I was born and raised in Smithers, a small, isolated town of about 5,000 people in central British Columbia. I lived in an old bungalow with my parents and three older brothers. It was a typical, quiet little town where everyone knew each other, and everyone had an intrinsic sense of care and respect for each other. I lived a relatively normal life until 2007, when the recession came.
Canada wasn’t impacted as severely as the US, but British Columbia was hit quite hard. Thus, my fragile, little town obviously felt the wrath, too. Lots of people started moving from Smithers in hopes of finding new and more sustainable jobs in bigger cities like Vancouver and Victoria. I loved my town so this was a bit disheartening to witness as a sheltered and naive 15-year-old. My parents simply explained to me that people were just eager to leave our then dying town for the sake of survival. Several of our neighbours even left without uttering a single goodbye, desperate to leave, shamelessly vanishing into thin air. At one point, someone we knew would move away almost every week. My parents adamantly chose to stay, unable to embrace the idea of leaving our way of life.
My parents made a humble living from their crafts store, the only one in Smithers. We mainly carried things like scrapbooking supplies, chisels, canvases and paintbrushes, but we sold our specialty deer antler jewelry as well. My dad was a large, burly man and had always been fond of hunting deer since his youth. My mother was very thin and soft-spoken, his counterpart, a virtuoso of making earrings and necklaces out of their antlers.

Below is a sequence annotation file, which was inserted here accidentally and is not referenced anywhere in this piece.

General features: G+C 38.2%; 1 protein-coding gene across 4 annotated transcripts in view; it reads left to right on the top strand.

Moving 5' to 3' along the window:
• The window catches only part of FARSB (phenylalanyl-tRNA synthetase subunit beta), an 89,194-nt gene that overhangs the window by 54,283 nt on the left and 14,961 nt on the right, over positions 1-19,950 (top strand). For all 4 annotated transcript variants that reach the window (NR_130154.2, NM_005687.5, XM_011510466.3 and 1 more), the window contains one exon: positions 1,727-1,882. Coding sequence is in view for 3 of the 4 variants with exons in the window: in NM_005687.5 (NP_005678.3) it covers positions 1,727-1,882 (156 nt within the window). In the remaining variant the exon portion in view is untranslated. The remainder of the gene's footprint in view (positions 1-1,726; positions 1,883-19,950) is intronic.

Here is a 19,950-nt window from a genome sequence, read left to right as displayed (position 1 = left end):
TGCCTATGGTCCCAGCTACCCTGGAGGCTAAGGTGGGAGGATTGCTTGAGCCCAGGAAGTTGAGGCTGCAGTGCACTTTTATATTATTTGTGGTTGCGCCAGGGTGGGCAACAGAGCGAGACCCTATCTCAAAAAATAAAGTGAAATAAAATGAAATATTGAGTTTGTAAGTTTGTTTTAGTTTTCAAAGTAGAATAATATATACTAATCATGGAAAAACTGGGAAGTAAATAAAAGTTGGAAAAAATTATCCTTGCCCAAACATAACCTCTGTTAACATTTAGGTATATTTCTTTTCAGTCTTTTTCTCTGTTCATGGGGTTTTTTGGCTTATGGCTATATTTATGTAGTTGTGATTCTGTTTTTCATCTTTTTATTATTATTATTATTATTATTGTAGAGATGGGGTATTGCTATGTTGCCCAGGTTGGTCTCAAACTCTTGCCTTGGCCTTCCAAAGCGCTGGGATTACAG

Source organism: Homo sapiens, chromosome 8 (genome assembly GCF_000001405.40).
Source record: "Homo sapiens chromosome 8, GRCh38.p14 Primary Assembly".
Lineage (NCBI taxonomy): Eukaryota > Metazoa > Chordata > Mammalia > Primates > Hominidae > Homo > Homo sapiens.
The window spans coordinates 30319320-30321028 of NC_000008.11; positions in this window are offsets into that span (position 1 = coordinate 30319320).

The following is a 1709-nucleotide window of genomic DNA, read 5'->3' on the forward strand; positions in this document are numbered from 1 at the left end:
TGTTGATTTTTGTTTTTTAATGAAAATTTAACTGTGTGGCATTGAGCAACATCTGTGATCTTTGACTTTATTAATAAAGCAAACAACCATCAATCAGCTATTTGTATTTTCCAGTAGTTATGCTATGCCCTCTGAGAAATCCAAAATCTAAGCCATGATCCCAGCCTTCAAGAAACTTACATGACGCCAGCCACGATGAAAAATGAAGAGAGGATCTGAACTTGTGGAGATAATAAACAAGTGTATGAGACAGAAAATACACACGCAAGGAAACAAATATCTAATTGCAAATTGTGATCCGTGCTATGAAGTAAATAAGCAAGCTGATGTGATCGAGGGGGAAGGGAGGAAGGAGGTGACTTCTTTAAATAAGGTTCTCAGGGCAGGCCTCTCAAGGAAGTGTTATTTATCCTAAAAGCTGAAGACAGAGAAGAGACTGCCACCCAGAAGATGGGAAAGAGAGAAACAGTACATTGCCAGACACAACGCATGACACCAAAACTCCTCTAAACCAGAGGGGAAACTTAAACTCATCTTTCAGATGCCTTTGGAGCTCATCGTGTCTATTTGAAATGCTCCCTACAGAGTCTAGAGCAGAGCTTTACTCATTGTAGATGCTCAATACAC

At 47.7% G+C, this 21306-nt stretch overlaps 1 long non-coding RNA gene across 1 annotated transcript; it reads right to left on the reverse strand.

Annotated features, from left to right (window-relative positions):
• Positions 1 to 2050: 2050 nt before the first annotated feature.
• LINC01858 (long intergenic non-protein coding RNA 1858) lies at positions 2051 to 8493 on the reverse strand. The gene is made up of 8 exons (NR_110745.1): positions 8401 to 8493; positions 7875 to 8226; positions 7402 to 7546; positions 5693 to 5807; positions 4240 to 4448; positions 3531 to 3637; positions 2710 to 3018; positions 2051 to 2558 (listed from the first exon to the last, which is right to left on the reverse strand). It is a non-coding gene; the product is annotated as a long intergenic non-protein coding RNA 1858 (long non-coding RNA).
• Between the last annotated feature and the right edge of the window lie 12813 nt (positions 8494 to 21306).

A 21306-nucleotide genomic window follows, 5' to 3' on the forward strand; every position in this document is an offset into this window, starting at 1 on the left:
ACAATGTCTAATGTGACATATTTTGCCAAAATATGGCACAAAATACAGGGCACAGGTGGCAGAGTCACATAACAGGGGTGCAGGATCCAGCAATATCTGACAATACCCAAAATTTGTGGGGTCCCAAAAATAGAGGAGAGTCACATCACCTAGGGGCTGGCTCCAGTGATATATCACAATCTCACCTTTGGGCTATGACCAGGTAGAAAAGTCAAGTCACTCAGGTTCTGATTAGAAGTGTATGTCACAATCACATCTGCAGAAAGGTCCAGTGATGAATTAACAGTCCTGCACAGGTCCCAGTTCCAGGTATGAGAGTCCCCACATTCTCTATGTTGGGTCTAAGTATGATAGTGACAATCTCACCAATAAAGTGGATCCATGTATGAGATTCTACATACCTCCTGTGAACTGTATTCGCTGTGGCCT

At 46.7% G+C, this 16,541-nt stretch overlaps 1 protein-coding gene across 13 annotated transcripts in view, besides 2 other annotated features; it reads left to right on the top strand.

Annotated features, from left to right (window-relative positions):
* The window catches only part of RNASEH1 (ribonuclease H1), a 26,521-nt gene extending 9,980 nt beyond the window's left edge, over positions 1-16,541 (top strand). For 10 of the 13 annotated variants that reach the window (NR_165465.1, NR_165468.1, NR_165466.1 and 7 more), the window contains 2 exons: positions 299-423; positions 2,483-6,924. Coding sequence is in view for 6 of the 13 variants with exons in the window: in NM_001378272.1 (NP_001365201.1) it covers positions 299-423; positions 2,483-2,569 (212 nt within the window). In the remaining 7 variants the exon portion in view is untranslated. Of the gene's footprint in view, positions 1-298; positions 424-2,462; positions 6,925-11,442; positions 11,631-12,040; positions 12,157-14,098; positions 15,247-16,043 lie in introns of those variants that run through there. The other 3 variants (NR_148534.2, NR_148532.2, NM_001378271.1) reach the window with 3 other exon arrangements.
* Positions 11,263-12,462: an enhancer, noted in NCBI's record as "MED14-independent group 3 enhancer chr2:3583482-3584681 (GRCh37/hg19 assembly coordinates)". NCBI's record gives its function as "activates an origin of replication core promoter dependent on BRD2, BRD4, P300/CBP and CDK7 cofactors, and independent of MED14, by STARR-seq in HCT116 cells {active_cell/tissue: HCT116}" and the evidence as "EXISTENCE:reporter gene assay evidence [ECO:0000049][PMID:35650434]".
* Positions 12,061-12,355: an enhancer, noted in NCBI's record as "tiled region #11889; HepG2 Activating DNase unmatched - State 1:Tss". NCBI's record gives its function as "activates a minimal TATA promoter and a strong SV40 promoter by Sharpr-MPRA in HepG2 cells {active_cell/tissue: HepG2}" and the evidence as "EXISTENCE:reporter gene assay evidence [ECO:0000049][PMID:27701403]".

Supporting a bustling family of six must’ve been so hard for my parents. It seemed as though they were always out and working. Sometimes they’d never even tell us where they were going because they didn’t want us to worry about it and just wanted us to finish school. Our struggling crafts store was just hanging on tight enough to let us keep the house, so my parents would gallantly keep the store stocked enough to keep it going. My dad even stopped hunting as much to focus more on the shop and keeping our old house fixed up. Before we’d just get our neighbour Old Mr. Thornton, a retired handyman, to help out, but even he had since moved away. Between the costs of our house and keeping the shop afloat, we had no extra money for auxiliaries like new bikes, video games, or computers.
Our battle with money only continued to worsen. About eight months into the recession when I was 16, we let a couple of our store clerks go to cut down on expenses, so my brothers and I started working shifts there. Feeling too uncomfortable to ask for money to spend on things I didn’t exactly need, I was down to four t-shirts and three pairs of pants that still fit me. Before the recession, my mother would cook a different meal for every day of the week and we always had variety of different meats, fruits and vegetables to choose from. Eventually, we only had enough for deer meat stew with carrots and onions. Every. Single. Night. But no one complained. Everyone’s health worsened a bit as you would expect it to during times of emotional and physical turmoil. I would constantly have arm pain, headaches and would sometimes even find my hands twitching while stocking the shelves at the shop. It felt like I never had the energy or patience to do anything anymore. Living was absolutely exhausting, maddening. At one point, I would often catch my mom and eldest brothers, Jack and Troy, in random fits of laughter for no apparent reason. I could sense that the inescapable pressures of survival were starting to cause them to lose it, too.